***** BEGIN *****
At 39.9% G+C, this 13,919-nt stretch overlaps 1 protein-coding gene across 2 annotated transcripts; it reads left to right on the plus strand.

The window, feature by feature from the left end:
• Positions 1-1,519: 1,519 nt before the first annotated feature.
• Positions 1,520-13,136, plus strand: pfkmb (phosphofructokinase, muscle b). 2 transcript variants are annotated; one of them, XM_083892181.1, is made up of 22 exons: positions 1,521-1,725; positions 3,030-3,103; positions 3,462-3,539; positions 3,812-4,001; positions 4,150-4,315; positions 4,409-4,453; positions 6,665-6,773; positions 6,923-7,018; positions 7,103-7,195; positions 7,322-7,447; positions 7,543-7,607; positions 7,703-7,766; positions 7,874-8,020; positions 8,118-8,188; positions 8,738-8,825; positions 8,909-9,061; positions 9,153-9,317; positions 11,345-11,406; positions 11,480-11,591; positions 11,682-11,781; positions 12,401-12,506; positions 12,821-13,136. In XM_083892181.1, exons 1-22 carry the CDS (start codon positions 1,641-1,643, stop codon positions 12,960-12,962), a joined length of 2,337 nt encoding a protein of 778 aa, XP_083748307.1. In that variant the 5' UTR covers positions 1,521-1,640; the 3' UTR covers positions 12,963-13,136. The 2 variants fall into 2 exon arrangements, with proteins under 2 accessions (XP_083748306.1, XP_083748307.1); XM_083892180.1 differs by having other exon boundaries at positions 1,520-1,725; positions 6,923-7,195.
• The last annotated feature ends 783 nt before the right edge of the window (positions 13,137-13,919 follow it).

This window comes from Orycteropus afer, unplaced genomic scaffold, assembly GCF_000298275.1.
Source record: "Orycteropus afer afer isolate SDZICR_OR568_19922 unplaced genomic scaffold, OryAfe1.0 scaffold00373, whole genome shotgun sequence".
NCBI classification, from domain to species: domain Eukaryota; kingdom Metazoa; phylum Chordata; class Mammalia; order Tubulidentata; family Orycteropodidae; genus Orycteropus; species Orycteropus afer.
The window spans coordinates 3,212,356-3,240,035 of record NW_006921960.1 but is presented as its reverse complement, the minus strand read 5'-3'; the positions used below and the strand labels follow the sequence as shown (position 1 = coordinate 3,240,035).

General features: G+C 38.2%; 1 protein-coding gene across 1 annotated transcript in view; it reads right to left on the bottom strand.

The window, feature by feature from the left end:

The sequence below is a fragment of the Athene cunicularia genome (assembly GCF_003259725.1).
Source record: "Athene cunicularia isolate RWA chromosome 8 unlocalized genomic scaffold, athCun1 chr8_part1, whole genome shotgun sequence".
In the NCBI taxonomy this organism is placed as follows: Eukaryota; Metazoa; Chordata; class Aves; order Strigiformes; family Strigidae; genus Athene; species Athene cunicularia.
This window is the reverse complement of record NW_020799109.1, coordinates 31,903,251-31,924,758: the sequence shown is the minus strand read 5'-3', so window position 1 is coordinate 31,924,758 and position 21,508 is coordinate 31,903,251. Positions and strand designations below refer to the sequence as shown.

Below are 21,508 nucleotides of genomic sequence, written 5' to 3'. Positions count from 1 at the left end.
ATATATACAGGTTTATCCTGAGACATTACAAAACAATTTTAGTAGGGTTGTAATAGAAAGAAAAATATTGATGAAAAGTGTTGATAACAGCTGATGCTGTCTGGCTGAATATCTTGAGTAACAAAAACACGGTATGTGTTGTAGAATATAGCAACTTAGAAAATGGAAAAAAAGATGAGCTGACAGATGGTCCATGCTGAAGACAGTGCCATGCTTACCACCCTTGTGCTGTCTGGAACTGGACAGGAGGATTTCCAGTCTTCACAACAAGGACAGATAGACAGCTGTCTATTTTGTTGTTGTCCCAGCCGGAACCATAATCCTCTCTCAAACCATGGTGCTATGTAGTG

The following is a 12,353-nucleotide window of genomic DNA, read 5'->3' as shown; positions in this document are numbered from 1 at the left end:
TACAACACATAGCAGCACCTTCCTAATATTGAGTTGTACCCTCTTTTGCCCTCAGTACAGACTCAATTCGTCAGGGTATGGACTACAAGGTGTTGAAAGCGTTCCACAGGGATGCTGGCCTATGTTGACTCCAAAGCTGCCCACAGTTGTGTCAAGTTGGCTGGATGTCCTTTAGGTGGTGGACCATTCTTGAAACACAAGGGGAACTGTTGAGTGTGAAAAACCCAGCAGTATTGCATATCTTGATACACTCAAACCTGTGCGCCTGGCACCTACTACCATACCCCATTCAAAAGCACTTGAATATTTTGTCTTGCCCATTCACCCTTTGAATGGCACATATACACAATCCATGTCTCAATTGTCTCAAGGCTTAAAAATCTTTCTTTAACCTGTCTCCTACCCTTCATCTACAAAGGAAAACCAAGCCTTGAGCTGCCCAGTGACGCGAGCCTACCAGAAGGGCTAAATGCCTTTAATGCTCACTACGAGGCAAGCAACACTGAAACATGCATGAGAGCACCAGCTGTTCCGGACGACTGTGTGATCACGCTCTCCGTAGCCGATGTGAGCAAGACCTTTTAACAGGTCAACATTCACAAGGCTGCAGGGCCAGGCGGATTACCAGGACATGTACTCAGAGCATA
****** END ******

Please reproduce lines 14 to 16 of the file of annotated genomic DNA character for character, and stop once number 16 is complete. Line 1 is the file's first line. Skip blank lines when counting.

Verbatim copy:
In the NCBI taxonomy this organism is placed as follows: Eukaryota; Metazoa; Chordata; class Aves; order Strigiformes; family Strigidae; genus Athene; species Athene cunicularia.
This window is the reverse complement of record NW_020799109.1, coordinates 31,903,251-31,924,758: the sequence shown is the minus strand read 5'-3', so window position 1 is coordinate 31,924,758 and position 21,508 is coordinate 31,903,251. Positions and strand designations below refer to the sequence as shown.

Below are 21,508 nucleotides of genomic sequence, written 5' to 3'. Positions count from 1 at the left end.